W. Marc Bernsau
The average woman is only fertile for four days out of every 28 – or just about 14 percent of the time. Due to that short window and numerous other factors, more than 10 percent of couples in the U.S. have trouble getting pregnant, according to Cambridge startup Ovuline.
Through its evolving fertility-tracking technology, Ovuline aims to decrease that percentage and enable women and their partners to take more control of their conception.
Launched in June 2012, the company has developed two products: Smart Fertility, which helps women keep tabs on their ovulation cycles, and Smart Pregnancy, which uses health tracking devices to monitor various factors from conception to delivery.
So far, 2,200 women have conceived while using Ovuline’s Web and mobile tools, according to CEO Paris Wallace. They’re getting pregnant in about 60 days, as opposed to the national average of four to six months, he said.
Ovuline’s processes can “significantly reduce the time to pregnancy,” Wallace said.
The company participated in the fall 2012 session of TechStars Boston, and employs seven. The startup is backed by $1.45 million in seed funding led by Lightbank, LaunchCapital, LionBird and TechStars CEO David Cohen.
The Smart Fertility application now has 35,000 users, Wallace said, with a Web version costing $50 and a mobile app $10 (free versions are also available for both).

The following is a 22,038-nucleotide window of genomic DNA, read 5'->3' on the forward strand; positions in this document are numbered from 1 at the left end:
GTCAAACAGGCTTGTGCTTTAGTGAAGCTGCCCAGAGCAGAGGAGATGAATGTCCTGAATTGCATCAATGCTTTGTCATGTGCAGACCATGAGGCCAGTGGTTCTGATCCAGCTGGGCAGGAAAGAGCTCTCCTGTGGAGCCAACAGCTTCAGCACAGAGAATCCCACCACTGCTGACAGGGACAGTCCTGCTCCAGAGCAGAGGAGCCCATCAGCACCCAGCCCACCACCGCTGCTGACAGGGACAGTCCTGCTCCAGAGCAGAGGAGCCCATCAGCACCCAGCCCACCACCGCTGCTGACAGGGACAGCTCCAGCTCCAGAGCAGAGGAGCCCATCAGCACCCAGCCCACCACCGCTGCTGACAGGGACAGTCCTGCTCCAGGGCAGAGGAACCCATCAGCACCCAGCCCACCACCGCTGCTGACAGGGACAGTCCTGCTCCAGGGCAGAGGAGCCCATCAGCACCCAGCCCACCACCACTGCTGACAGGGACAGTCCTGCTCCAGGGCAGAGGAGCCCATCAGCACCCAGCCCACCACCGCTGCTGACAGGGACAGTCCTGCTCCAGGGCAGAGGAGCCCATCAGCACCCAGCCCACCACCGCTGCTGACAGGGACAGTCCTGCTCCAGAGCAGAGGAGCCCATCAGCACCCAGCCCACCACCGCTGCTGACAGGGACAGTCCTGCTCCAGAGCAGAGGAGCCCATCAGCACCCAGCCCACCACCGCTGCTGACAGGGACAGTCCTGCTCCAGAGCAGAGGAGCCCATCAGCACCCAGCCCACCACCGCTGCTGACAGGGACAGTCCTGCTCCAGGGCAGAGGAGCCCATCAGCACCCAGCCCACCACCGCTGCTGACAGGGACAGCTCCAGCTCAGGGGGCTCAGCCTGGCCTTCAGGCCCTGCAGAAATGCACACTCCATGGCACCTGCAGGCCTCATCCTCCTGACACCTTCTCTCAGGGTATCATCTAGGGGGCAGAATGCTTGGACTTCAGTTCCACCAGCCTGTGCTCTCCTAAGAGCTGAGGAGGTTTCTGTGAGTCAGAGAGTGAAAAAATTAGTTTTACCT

When women sign up, the Smart Fertility application provides key health information that aids in personalizing the service.
From there, Ovuline’s algorithm technology — based on clinical guidelines and data points collected from users — helps identify when they’re ovulating, and provides a personalized plan with advice on what to do every day to increase their chances of becoming pregnant. They can also order various supplies, including pregnancy tests, thermometers and vitamins.
The program ultimately guides couples through the conception process, and the more time they spend with it, the more accurate the analysis becomes, Wallace said. With the data points collected from users, Ovuline is able to provide increasingly accurate predictions, he said.
“Really, the idea is to understand a woman’s cycle,” he said.
Tatiana Baron of Canton – wife of Ovuline chief technology officer Alex Baron – began using the product as soon as it went live, and she said she found it addictive. She logged in several times a day to input health information, write notes to herself and analyze patterns.
The result: She was soon pregnant, with her now 4-month-old son, Michael. According to Wallace, she was the first woman to become pregnant while using Ovuline.
“This was the first time we tried getting pregnant,” Alex Baron said, “and it worked.”
Meanwhile, the company’s other product, Smart Pregnancy, makes use of Wi-Fi-enabled body scales and wireless health tracking devices – such as the Fitbit tracker — to keep tabs on a woman’s weight, blood pressure, nutrition intake, activity and sleep cycles. A group of experts, — comprised of a dietician, prenatal certified trainer, pregnancy adviser, and program coach — monitor progress and offer personalized recommendations, or alert women if they see trends that could be worrisome.
The product will be available to the public in the third quarter of 2013, through the Web and an iOS app, Wallace said.
Original story link here.